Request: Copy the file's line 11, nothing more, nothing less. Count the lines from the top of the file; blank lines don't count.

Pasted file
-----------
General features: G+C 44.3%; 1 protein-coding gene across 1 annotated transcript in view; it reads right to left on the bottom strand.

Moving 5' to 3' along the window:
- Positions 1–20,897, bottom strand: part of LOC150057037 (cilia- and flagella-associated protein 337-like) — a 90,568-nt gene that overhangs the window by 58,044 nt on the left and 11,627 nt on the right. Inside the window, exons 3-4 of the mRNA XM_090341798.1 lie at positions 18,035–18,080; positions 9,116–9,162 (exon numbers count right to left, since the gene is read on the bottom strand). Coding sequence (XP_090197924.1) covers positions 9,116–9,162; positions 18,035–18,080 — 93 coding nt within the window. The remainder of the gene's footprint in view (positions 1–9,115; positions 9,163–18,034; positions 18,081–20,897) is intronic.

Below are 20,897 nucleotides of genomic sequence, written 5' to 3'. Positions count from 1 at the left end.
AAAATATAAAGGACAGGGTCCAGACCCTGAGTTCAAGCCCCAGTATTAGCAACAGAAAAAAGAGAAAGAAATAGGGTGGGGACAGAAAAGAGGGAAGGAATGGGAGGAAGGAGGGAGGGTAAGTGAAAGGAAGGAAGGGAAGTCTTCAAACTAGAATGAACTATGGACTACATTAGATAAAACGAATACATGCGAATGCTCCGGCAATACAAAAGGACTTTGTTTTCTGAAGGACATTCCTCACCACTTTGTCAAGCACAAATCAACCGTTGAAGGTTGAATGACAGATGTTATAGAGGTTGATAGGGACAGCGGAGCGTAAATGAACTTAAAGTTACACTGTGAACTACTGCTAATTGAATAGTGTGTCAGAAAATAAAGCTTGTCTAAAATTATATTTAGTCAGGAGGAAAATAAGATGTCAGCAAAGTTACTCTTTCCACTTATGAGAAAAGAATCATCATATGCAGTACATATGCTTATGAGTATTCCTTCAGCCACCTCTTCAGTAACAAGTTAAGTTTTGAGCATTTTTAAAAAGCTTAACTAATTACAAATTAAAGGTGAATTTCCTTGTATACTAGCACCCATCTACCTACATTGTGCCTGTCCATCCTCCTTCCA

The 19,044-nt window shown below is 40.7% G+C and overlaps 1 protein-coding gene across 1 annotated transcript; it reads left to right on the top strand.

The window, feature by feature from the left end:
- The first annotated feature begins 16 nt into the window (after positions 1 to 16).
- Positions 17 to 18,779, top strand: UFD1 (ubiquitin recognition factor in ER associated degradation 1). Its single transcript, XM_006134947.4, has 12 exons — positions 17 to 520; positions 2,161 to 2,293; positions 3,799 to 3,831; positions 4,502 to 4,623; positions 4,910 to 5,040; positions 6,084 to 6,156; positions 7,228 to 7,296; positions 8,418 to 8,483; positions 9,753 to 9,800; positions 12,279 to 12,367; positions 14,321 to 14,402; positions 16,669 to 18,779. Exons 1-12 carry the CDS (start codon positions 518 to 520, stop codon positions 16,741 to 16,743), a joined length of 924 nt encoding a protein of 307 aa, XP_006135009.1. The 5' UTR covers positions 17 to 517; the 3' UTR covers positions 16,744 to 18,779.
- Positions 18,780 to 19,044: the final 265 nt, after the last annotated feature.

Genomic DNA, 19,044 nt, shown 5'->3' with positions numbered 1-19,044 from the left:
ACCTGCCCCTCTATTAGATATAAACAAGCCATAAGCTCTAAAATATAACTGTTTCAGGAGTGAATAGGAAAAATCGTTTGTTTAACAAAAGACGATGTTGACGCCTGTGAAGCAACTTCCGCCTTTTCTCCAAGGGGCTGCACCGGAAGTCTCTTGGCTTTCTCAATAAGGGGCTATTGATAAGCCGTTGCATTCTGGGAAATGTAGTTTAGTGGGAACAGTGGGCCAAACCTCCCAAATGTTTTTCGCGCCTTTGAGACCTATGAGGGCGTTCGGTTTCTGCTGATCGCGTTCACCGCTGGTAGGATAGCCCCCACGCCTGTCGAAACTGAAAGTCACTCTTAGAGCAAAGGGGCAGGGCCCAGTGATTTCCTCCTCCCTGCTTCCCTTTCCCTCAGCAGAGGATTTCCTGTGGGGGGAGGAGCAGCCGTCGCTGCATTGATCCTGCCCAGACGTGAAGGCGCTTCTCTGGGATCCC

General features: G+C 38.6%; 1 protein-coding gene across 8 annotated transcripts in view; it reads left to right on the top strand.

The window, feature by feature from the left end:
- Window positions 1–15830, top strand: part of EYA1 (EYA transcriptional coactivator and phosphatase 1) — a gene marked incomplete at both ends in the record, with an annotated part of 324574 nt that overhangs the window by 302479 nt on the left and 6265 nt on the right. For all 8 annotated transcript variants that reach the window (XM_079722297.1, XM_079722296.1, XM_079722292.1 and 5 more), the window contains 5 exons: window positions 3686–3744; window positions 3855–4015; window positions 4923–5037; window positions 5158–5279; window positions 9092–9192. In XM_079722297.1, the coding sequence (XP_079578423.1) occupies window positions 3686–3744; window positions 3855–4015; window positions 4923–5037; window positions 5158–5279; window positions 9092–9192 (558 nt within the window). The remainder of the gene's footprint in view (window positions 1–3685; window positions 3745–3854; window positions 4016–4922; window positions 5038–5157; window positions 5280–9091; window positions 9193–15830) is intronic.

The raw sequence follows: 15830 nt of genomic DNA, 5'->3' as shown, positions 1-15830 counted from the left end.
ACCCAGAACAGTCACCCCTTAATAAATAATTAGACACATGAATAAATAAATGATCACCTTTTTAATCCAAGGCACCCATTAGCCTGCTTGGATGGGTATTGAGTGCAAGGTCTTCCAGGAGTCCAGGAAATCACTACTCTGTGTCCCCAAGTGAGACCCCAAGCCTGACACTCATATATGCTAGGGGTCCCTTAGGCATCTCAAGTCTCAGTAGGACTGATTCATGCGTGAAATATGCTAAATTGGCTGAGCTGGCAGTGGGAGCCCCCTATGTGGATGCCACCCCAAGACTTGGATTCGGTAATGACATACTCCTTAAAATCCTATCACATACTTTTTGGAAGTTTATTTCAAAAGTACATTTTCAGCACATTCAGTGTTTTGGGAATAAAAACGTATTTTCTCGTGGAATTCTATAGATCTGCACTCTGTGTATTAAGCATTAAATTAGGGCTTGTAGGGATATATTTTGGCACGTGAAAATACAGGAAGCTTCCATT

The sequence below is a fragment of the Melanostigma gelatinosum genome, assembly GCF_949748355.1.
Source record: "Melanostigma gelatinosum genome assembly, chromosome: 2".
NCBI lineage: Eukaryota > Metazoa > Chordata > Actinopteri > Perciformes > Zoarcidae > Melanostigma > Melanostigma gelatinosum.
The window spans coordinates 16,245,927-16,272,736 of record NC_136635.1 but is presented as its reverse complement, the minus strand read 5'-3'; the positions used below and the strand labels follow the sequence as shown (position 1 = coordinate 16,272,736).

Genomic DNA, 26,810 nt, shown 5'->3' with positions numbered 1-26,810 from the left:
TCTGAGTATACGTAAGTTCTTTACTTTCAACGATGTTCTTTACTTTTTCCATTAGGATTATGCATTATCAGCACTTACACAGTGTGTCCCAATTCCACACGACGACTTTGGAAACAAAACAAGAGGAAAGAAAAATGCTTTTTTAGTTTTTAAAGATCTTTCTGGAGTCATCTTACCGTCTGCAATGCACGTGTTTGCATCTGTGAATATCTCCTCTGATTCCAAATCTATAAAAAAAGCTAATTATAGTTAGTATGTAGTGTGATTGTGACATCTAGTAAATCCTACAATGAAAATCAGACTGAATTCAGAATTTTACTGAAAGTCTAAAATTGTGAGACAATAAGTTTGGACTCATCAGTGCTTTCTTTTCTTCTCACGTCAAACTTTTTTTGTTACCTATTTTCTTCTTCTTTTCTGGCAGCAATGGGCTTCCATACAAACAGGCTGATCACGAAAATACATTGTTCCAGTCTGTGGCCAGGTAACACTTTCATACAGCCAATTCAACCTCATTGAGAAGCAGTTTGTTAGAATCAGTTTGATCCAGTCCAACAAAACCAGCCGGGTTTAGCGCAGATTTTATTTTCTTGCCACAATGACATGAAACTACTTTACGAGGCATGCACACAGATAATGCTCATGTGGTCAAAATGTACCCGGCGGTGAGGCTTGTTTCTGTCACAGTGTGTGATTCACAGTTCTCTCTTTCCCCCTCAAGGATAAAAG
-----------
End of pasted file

Genomic DNA, 19,044 nt, shown 5'->3' with positions numbered 1-19,044 from the left: